We here at Dread Central were lucky enough to snag just a few minutes with Alexis Kendra, the bombshell star of the upcoming girl-done-wrong film Goddess of Love (review), directed by Jon Knautz. Fortunately for us (and unfortunately for Alexis), a traffic jam on the way to the airport where she was departing for FrightFest UK gave us just enough time to toss some questions her way about the film, so settle in and enjoy!
DC: Okay, can you give us a brief outline of the film as well as your character, Venus?
AK: This is a descent into madness – it’s about an emotionally unstable woman named Venus, and she falls madly in love with this man and he breaks up with her, sending her further down this complete spiral into utter psychosis. The film is really about heartbreak at its core – it starts out where she’s already very vulnerable , and then it’s like the straw that broke the camel’s back. It just took that one moment for her to pretty much lose it, and hopefully people enjoy watching a woman lose it over time, so I’m really excited to premiere this at FrightFest.
DC: Your character really runs the gamut of emotions in the film – where in your own mind did you have to go in order to pull all that stuff out?
AK: As an independent film, I was juggling so many things already, but to answer your question more directly… I’ve had my heart broken, as we all have at some point or another, and I’m sure I will again – I just think it’s part of life that no one can avoid – it’s what songs and movies are written about, and I was really drawn to that message, and I pulled stuff up from old acting classes to old boyfriends – I remember laying on the floor once after a break-up thinking I was going to die, so I went back there to remember that moment, and hopefully it worked.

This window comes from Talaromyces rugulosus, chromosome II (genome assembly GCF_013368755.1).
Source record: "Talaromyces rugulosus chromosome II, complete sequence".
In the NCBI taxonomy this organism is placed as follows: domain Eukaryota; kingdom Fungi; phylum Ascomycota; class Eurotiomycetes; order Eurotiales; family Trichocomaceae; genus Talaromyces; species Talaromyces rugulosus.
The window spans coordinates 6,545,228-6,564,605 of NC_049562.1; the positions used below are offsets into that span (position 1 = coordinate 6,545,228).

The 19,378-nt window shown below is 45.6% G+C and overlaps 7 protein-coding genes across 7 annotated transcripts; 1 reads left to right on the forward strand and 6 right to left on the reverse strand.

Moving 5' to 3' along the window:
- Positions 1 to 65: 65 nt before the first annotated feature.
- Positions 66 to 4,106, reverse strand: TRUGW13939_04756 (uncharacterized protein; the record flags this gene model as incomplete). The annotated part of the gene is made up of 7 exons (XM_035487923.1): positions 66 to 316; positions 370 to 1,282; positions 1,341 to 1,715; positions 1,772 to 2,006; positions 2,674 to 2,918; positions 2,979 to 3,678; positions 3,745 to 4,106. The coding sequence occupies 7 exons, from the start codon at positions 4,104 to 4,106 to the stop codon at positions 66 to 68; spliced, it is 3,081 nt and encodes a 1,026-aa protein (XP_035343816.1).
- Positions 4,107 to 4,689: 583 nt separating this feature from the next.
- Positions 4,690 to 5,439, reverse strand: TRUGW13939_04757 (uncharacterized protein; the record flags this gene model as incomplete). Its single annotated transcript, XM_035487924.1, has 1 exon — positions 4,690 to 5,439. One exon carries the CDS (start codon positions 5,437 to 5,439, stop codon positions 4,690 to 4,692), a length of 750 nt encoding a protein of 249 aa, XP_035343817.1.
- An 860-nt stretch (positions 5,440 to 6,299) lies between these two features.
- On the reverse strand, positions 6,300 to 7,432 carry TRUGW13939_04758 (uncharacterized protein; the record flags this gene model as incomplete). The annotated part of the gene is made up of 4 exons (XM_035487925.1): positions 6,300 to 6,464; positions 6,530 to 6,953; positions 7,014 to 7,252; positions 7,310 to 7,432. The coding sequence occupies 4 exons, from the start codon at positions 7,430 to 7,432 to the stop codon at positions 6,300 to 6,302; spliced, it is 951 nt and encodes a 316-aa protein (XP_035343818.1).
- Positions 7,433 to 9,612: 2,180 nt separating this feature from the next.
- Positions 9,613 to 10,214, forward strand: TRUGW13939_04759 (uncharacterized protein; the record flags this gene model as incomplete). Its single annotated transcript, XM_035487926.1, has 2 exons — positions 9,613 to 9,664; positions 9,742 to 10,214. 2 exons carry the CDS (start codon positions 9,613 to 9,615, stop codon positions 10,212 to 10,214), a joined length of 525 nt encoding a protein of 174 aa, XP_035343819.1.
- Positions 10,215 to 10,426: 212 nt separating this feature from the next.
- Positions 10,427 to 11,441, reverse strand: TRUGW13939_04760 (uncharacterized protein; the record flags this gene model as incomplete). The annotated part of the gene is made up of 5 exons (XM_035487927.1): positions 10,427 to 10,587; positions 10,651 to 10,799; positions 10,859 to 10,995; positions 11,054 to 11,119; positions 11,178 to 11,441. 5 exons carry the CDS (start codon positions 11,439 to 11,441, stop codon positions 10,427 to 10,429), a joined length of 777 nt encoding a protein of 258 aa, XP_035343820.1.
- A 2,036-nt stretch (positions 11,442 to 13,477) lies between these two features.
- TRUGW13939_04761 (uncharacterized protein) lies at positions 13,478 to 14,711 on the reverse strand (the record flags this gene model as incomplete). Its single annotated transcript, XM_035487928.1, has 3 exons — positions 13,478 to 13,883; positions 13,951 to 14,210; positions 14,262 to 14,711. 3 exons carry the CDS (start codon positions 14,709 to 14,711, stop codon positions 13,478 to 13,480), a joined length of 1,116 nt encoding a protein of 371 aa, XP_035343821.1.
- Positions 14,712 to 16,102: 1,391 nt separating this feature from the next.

DC: You’ve acted, written and produced over your career so far – do you have a preferred path? What could you see yourself doing in the long run for the remainder of your career?
AK: That’s a good question – it’s funny because I was like “only an actor!” for the longest time, but now, I can see myself doing all three, and then go into production design as well. I’m no longer going to wait for the phone to ring and audition, and while I have nothing against that, I’m very passionate about young women writing roles for themselves and going out there to do it for themselves, instead of waiting for the phone to ring.
DC: This is a question that I’ve had since I watched the film, and I want your take on it – do you think that Venus was already psychologically damaged, or did all the booze and drugs she did in the film have a large part in it?
AK: You know, the film’s always up for interpretation, and I want anyone to take away with them what they feel, but as the co-writer of the film, we really wanted to have a woman that was already emotionally unstable to begin with. There’s a whole backstory that comes out, and this woman is pretty fragile – she’s definitely not all there, and all the research that Jon and I did for her particular case, a lot of people self-medicate if they’re not on a proper medication for their mental illness. So in our eyes, Venus was really self-medicating rather than taking her meds that she should have been on.
DC: Last one – after the release of Goddess of Love, what can we look forward to from you in the future?
AK: I actually just finished a proof-of-concept that I also wrote and produced called Viper, and Jon directed that as well – it’s a feature and it’s written, so we’re ready to go.
For more info check out Goddess of Love on Facebook.